Subspecialty experience must be provided to every resident for at least four months. Some of this must include experience as a consultant. Significant exposure to inpatient cardiology exclusive of coronary care unit assignments is necessary. Subspecialty experience may be inpatient, outpatient or a combination thereof.
Residents must regularly attend morning report, medical grand rounds, work rounds, and mortality and morbidity conferences when on internal medicine rotations.
Among the 30 months of neurology, each resident must obtain 18 months (full-time equivalent) of clinical adult neurology with primary responsibility in patient care. This must include at least six months (full-time equivalent) of outpatient experience in clinical adult neurology. The outpatient experience also must include a resident longitudinal continuity clinic with attendance by each resident one-half day weekly throughout the 30 months of training. In addition, each resident must obtain experiences with neurological disorders in children under the supervision of a child neurologist with ABPN certification or suitable equivalent qualifications. This must consist of three months (full-time equivalent) in clinical child neurology with management responsibility in patient care.
The training must include the indications for and limitations of clinical neurodiagnostic tests and their interpretation. The resident must learn to correlate the information derived from these neurodiagnostic studies with the clinical history and examination in formulating a differential diagnosis and management plan.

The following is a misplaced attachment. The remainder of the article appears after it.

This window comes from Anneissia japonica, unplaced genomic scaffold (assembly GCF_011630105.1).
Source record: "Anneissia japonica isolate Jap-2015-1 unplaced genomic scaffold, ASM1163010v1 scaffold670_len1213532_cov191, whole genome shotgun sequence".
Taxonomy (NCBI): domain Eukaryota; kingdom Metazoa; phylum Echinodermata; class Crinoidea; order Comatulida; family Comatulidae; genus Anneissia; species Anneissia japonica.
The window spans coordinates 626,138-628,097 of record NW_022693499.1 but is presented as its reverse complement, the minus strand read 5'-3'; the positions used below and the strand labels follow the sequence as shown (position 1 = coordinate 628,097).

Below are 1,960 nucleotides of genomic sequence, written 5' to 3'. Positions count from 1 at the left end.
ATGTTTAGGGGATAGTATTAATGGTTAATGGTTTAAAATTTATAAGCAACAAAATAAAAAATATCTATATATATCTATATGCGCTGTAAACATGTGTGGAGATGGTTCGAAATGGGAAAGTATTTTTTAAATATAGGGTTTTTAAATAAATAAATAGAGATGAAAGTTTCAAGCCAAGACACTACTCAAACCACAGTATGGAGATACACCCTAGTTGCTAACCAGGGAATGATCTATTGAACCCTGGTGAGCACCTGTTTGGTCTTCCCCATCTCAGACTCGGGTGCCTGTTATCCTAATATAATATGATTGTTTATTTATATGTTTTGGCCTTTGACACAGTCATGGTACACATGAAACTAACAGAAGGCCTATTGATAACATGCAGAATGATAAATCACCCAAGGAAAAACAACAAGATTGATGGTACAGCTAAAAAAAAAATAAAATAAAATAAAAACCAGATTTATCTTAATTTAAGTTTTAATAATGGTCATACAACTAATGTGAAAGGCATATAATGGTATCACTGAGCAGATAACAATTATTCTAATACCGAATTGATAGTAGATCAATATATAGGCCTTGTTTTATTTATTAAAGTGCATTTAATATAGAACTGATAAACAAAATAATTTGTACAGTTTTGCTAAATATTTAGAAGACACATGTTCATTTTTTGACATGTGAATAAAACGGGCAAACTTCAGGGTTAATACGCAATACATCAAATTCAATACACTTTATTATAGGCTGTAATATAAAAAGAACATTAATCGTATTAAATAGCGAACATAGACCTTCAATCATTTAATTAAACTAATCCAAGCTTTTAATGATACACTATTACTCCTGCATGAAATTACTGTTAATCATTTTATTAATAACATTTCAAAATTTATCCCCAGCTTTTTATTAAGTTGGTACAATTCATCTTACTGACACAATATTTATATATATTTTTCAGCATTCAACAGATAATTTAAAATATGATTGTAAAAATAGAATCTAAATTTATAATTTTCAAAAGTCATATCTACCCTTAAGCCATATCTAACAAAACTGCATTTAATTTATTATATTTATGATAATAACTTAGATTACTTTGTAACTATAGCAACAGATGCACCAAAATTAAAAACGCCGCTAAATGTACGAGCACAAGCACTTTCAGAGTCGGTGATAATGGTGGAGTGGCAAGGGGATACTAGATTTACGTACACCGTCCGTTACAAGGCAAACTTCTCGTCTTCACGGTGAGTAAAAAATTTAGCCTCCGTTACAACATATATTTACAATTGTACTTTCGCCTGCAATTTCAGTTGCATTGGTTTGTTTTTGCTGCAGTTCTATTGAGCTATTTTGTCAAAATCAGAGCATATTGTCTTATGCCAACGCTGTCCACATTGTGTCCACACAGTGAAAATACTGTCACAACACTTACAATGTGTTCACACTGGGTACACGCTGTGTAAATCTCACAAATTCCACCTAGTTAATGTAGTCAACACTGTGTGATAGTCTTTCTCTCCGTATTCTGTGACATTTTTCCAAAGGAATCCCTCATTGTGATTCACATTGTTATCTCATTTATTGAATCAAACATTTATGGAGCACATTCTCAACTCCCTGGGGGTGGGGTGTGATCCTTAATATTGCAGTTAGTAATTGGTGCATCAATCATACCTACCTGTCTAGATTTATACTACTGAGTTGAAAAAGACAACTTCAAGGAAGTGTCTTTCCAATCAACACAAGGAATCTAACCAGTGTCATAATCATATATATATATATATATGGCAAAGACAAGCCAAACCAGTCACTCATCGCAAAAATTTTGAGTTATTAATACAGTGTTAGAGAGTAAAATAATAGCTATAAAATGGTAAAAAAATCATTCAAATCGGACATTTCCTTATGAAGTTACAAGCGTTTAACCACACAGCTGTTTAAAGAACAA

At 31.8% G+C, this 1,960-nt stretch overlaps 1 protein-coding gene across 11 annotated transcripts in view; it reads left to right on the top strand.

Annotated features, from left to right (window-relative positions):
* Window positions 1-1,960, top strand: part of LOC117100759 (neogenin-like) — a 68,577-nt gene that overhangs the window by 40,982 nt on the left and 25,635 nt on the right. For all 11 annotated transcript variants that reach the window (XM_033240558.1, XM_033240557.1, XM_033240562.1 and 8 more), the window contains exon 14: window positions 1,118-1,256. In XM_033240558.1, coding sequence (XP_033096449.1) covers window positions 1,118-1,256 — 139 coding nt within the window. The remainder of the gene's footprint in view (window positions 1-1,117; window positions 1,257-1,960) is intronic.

Residents must participate in the evaluation of and decision-making for patients with disorders of the nervous system requiring surgical management. They also must participate in the management of patients with psychiatric disorders, and must learn about the psychological aspects of the patient-physician relationship and the importance of personal, social and cultural factors in disease processes and their clinical expression. Residents must learn the principles of psychopathology, psychiatric diagnosis and therapy, and the indications for and complications of drugs used in psychiatry. Residents also must learn the basic principles of rehabilitation for neurological disorders, and must participate in the management of patients with acute neurological disorders in an intensive care unit and an emergency department. The resident must receive instruction in the principles of bioethics and in the provision of appropriate and cost-effective evaluation and treatment for patients with neurologic disorders. Residents must receive instruction in appropriate and compassionate methods of end-of-life palliative care, including adequate pain relief, psychosocial support and counseling for patients and family members about these issues.
In addition to the patient care activities, residents must learn the basic science on which clinical neurology is founded, including:
- neural development
- molecular biology
Concentrated training in one or more of these areas, accomplished with a full-time equivalent experience of at least two months total, is required for each resident. Elective time should be a minimum of three months.